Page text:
# Integrating the generator lines of an elliptical orbit

1. May 1, 2012

### Appleton

Hi,
I am having difficulty understanding the following:

$\int^{2π}_{0}(x+y)\,dθ$ = $\int^{2π}_{0} 2a\,dθ$ = $\textbf{4}πa$

where x and y are the generator lines of an elipse, a is the semimajor axis and θ is the angle formed by x and the major axis.

I understand that x+y = 2a. However I don't understand how to integrate with respect to θ without expressing (x+y) or 2a in terms of θ.

Any help would be much appreciated.

2. May 1, 2012

### HallsofIvy

The integral of a constant, such as 2a, with respect to any differential, dx, is that constant times the variable x. Normally, $\int C dx= Cx$ (plus a constant of integration) is one of the first integral facts one learns in Calculus.

3. May 1, 2012

### scurty

Because 2a and (x + y) are not the variables of integration, they are treated as constants and can thus be pulled out of the integral.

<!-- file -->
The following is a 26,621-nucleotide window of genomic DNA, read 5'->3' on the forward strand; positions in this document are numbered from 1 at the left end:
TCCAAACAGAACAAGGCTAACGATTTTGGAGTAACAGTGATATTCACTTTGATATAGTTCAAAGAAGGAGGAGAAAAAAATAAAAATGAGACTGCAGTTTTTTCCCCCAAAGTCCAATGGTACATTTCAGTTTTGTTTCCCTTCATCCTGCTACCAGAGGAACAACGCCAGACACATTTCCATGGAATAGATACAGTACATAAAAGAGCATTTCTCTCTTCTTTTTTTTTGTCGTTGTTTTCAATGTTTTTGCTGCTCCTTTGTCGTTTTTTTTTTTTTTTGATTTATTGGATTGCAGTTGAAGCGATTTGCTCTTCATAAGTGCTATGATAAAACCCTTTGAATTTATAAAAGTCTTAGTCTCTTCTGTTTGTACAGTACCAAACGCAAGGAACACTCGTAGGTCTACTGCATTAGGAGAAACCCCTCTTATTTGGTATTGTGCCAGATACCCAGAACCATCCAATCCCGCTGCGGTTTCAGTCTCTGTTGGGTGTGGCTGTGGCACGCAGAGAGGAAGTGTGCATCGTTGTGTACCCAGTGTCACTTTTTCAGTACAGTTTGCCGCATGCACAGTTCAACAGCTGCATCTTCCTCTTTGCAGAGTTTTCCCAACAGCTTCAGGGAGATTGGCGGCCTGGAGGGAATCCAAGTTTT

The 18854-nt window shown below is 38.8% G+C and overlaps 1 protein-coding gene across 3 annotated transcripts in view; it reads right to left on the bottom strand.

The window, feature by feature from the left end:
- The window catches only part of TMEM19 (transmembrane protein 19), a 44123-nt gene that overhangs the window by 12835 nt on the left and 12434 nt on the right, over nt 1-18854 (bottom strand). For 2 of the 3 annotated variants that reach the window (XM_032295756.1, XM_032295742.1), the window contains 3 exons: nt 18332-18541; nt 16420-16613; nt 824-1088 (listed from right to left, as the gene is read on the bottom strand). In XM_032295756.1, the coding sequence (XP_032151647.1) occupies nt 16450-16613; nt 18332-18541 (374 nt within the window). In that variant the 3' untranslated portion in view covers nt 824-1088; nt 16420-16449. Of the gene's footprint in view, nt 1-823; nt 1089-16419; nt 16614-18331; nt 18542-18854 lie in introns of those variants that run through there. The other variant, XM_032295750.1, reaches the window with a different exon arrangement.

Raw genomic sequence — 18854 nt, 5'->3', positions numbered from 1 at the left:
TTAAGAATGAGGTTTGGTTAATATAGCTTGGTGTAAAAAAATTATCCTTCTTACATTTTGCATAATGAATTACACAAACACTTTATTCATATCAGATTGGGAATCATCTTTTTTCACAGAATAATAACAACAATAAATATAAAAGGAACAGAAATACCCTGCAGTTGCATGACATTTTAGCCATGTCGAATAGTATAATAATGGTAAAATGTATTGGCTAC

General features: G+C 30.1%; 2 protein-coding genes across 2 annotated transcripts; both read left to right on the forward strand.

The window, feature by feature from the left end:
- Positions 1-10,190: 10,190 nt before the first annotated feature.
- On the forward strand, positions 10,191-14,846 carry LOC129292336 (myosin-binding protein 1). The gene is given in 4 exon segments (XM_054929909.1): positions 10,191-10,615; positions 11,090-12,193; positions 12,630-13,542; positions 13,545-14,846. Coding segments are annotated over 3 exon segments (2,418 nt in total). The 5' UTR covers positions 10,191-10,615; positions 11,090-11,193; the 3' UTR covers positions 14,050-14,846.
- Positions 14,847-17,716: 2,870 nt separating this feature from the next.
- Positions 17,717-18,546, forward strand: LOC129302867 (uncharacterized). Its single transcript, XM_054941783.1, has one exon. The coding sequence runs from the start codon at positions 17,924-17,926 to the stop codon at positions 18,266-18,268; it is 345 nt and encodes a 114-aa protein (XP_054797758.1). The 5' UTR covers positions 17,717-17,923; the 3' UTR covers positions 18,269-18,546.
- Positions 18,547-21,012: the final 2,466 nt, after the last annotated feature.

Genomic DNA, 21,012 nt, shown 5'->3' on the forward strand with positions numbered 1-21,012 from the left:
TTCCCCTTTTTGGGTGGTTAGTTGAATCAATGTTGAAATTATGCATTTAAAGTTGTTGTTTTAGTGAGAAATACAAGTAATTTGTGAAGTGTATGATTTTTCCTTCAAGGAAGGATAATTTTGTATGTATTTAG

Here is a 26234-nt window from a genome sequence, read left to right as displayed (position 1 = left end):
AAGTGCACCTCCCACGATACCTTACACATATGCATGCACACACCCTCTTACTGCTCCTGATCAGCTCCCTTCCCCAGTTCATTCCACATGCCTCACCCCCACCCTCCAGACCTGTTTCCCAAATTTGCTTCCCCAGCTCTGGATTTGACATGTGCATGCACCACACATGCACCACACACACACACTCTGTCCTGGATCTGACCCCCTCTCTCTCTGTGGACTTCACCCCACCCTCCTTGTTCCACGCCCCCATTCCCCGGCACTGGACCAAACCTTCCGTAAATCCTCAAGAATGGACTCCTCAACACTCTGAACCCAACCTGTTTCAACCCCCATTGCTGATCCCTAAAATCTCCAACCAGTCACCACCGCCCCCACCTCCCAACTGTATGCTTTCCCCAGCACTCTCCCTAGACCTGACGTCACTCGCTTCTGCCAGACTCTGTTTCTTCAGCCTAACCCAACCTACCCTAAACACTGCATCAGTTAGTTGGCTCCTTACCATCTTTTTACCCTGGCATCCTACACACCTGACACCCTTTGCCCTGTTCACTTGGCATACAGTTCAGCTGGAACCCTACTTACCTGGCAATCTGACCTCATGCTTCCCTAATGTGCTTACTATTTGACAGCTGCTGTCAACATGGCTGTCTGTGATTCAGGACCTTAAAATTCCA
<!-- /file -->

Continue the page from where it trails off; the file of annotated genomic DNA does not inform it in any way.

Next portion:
$\displaystyle \int_{0}^{2 \pi} 2a \ d\theta = 2a \int_{0}^{2 \pi} \ d\theta = \Bigl.2a \theta \ \Bigr|_{\theta = 0}^{\theta = 2 \pi} = 4 \pi a$

4. May 1, 2012

### Appleton

Thanks for the help. I stumbled into this whilst reading "Gamma, exploring Euler's constant". I was inspired to get this after reading John Derbyshire's "Unknown Quantity, a real and imagined history of Algebra" which I found hugely illuminating. However as someone who only studied maths until 16 I feel I may have bitten off more than I can chew with this new book.